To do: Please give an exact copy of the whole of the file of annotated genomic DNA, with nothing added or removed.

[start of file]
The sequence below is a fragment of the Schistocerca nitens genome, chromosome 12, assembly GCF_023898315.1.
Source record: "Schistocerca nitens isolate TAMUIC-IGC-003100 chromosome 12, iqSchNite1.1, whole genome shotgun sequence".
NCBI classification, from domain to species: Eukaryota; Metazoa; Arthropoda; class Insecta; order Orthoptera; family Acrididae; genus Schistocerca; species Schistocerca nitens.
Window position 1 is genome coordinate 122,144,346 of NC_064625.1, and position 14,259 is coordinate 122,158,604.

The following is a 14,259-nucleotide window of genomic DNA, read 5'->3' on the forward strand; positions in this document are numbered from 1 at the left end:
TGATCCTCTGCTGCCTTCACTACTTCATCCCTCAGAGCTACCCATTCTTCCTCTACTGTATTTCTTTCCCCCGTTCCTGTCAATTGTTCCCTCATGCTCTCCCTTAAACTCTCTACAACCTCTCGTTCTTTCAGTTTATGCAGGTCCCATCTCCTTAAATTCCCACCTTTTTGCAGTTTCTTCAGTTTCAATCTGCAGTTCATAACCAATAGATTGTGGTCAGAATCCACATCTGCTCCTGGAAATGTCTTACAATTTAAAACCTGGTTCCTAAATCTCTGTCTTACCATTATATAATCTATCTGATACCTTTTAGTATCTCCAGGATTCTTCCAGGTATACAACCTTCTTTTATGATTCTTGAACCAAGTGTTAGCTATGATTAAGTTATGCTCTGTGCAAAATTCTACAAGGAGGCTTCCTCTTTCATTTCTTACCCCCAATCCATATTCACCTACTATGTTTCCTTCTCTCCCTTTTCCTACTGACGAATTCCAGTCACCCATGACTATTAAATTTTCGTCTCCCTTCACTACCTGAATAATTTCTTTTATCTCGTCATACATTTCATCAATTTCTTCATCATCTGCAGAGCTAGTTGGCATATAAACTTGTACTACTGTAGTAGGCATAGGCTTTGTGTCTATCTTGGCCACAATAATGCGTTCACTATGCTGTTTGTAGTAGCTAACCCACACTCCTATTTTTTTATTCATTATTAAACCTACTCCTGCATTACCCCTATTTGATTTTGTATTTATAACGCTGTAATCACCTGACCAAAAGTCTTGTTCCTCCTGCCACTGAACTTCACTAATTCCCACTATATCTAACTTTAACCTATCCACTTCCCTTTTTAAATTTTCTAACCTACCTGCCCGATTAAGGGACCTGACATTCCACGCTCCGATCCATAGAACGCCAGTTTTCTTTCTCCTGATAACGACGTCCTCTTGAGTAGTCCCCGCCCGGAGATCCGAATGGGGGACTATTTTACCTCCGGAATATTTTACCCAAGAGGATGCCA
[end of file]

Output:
The sequence below is a fragment of the Schistocerca nitens genome, chromosome 12, assembly GCF_023898315.1.
Source record: "Schistocerca nitens isolate TAMUIC-IGC-003100 chromosome 12, iqSchNite1.1, whole genome shotgun sequence".
NCBI classification, from domain to species: Eukaryota; Metazoa; Arthropoda; class Insecta; order Orthoptera; family Acrididae; genus Schistocerca; species Schistocerca nitens.
Window position 1 is genome coordinate 122,144,346 of NC_064625.1, and position 14,259 is coordinate 122,158,604.

The following is a 14,259-nucleotide window of genomic DNA, read 5'->3' on the forward strand; positions in this document are numbered from 1 at the left end:
TGATCCTCTGCTGCCTTCACTACTTCATCCCTCAGAGCTACCCATTCTTCCTCTACTGTATTTCTTTCCCCCGTTCCTGTCAATTGTTCCCTCATGCTCTCCCTTAAACTCTCTACAACCTCTCGTTCTTTCAGTTTATGCAGGTCCCATCTCCTTAAATTCCCACCTTTTTGCAGTTTCTTCAGTTTCAATCTGCAGTTCATAACCAATAGATTGTGGTCAGAATCCACATCTGCTCCTGGAAATGTCTTACAATTTAAAACCTGGTTCCTAAATCTCTGTCTTACCATTATATAATCTATCTGATACCTTTTAGTATCTCCAGGATTCTTCCAGGTATACAACCTTCTTTTATGATTCTTGAACCAAGTGTTAGCTATGATTAAGTTATGCTCTGTGCAAAATTCTACAAGGAGGCTTCCTCTTTCATTTCTTACCCCCAATCCATATTCACCTACTATGTTTCCTTCTCTCCCTTTTCCTACTGACGAATTCCAGTCACCCATGACTATTAAATTTTCGTCTCCCTTCACTACCTGAATAATTTCTTTTATCTCGTCATACATTTCATCAATTTCTTCATCATCTGCAGAGCTAGTTGGCATATAAACTTGTACTACTGTAGTAGGCATAGGCTTTGTGTCTATCTTGGCCACAATAATGCGTTCACTATGCTGTTTGTAGTAGCTAACCCACACTCCTATTTTTTTATTCATTATTAAACCTACTCCTGCATTACCCCTATTTGATTTTGTATTTATAACGCTGTAATCACCTGACCAAAAGTCTTGTTCCTCCTGCCACTGAACTTCACTAATTCCCACTATATCTAACTTTAACCTATCCACTTCCCTTTTTAAATTTTCTAACCTACCTGCCCGATTAAGGGACCTGACATTCCACGCTCCGATCCATAGAACGCCAGTTTTCTTTCTCCTGATAACGACGTCCTCTTGAGTAGTCCCCGCCCGGAGATCCGAATGGGGGACTATTTTACCTCCGGAATATTTTACCCAAGAGGATGCCA